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Baker, Raymond F.

Published onJul 30, 2021
Baker, Raymond F.

(February 21, 1906 - January 15, 1999)

Quick Facts

Alumnus, corn breeder, researcher, Director of Corn Breeding and corporate vice president at Pioneer Hi-Bred Company in Johnston, Iowa.

Source: University Archives, Iowa State University Library

Raymond F. Baker was born at Beaconsfield, Ringgold County, Iowa on February 21, 1906, and grew up there on the family farm. He participated in 4H and played basketball in high school and then enrolled at Iowa State College in 1924 to study agronomy. In 1926, he met Henry A. Wallace, took some of Wallace's inbred corn seeds, planted them on the family farm, developed hybrid crosses, and won the highest honors in the Southern District of Iowa Corn Yield Test the following year. Baker's interest in corn breeding became so enthusiastic that he dropped out of Iowa State in his senior year in 1928 to go to work for Wallace at what was then called the Hi-Bred Corn Company. He later returned to Iowa State and finished his bachelor's degree in agronomy in 1935.

Baker was manager of the breeding department from 1929 to 1946, became Director of Corn Breeding in 1933 when Wallace left to become U.S. Secretary of Agriculture, and served on the Pioneer Board of Directors from 1935 to 1988. However, the two maintained a close relationship until Wallace's death in 1965. In developing high yield, drought resistant, and disease resistant breeds, Baker kept an extensive check list of characteristics that were tested including Moisture, Stay Green, Test Weight, Seedling Vigor, Grain Quality, Ear Height, Plant Height, Early Stand Count, Number Stalk, Dropped Ears, and Wind Resistance.

In 1932, with a budget of $2,000, Baker planted the company's first yield test plots. Sales in the 1933-34 season went so high that the budget for research was tripled. During the drought year of 1936, Baker was able to persuade farmers to buy his newly developed drought resistant corn seed. As a result, the growth of Pioneer was phenomenal. Soon a second research station was started in northern Iowa. In 1946, he started a research assistantship program at Iowa State for students studying corn breeding.

Baker retired from Pioneer in 1971 after a career of 43 years there, but he continued to consult with Pioneer for many years and maintained research plots of his own. When he retired from the board in 1988, the research budget had increased from the $2,000 budget of 1932 to $54, 484,000. The Corn Breeding Division had increased to 19 stations which employed nearly 100 geneticists and technicians. At that time it was estimated that 25% of all corn grown in the United States came from varieties developed under Baker's direction.

Baker was involved in many professional activities. He was a Fellow of the American Association for the Advancement of Science and the American Society of Agronomy. He helped establish the National Council of Commercial Plant Breeders of which he became president. He also served as president of the Iowa Experimental Association and the Iowa Crops and Soils Research Association. In addition, he was also a member of the Genetics Society of America and the American Seed Trade Association. In 1991, Iowa State University awarded Baker an honorary Doctor of Humane Letters degree, the first honorary degree to be awarded in 26 years.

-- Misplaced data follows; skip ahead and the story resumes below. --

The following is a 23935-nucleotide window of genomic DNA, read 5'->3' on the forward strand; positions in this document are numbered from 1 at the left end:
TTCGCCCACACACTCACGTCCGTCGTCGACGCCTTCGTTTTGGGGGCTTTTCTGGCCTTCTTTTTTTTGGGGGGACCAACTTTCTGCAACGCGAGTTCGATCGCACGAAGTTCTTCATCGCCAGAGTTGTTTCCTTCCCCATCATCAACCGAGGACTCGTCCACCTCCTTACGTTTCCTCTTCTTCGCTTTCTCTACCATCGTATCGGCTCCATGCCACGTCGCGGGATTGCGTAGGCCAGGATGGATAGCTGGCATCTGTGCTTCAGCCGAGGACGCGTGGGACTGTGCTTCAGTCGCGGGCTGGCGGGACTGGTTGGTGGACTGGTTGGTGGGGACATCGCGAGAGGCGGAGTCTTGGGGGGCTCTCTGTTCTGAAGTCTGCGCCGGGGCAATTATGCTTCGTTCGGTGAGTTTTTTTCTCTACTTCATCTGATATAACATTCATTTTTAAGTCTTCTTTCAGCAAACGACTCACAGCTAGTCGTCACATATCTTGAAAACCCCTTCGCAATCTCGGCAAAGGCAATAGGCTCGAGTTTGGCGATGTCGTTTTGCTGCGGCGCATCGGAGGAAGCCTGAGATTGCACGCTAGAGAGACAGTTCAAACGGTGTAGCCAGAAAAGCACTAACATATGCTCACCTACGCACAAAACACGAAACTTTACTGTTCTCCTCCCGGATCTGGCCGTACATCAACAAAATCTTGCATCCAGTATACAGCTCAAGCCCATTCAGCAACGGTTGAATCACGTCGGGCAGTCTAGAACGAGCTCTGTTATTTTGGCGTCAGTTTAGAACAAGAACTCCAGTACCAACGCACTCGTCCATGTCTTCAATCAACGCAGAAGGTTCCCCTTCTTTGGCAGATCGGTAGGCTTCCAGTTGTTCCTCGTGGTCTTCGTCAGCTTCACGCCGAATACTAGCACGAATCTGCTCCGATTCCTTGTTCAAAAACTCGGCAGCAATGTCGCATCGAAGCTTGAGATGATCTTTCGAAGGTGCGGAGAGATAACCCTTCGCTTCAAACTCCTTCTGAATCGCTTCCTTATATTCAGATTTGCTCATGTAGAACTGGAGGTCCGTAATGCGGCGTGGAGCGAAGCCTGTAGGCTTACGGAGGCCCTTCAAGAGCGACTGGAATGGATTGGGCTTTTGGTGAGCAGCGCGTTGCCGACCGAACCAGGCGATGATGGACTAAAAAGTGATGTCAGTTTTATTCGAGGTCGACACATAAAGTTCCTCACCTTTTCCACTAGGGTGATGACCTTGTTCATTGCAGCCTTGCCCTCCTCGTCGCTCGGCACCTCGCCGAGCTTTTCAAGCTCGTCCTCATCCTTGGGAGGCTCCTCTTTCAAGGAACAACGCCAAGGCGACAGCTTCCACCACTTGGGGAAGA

Baker was also involved in many non-professional activities as well. In regard to Iowa State, he was a member of the Iowa State University Alumni Association, the Iowa State University Foundation Board of Governors, the National Chairman of the Iowa State University Achievement Fund, and was awarded the Alumni Medal from the Iowa State University Alumni Association. He served on the Johnston School Board for 12 years, was chairman of a local Boy Scout committee, and served as president of the Johnston Lions Club.

Baker also made significant donations to Iowa State University. After one of his sons, Larry Baker, died suddenly in 1982, he established the Laurence H. Baker Center for Bioinformatics and Biological Statistics at Iowa State. The year before his death, Baker and his wife, Mary Morrison Collier Baker, anonymously donated $80 million to the Department of Agriculture at Iowa State with the agreement that their names would not be released until after their deaths.

Raymond F. Baker died on January 15, 1999 and was interred in Glendale Cemetery in Des Moines. Mary died just a few weeks later. The following year, the Department of Agronomy established the Raymond F. Baker Center For Plant Breeding to continue to promote the art and science of plant breeding.

Selected Sources

Raymond F. Baker Papers, RS 21/7/8, Special Collections, Iowa State University Library

The archives of the Department of Agronomy, College of Agriculture, Iowa State University,

John C. Culver and John Hyde, American Dreamer: The Life and Times of Henry A. Wallace. New York. W. W. Norton & Company, 1988, pp. 90, 148-149, 312, 519;

Betty Fussell, The Story of Corn. New York. Alfred A. Knopf, 1992, p. 74.

Iowa State Daily

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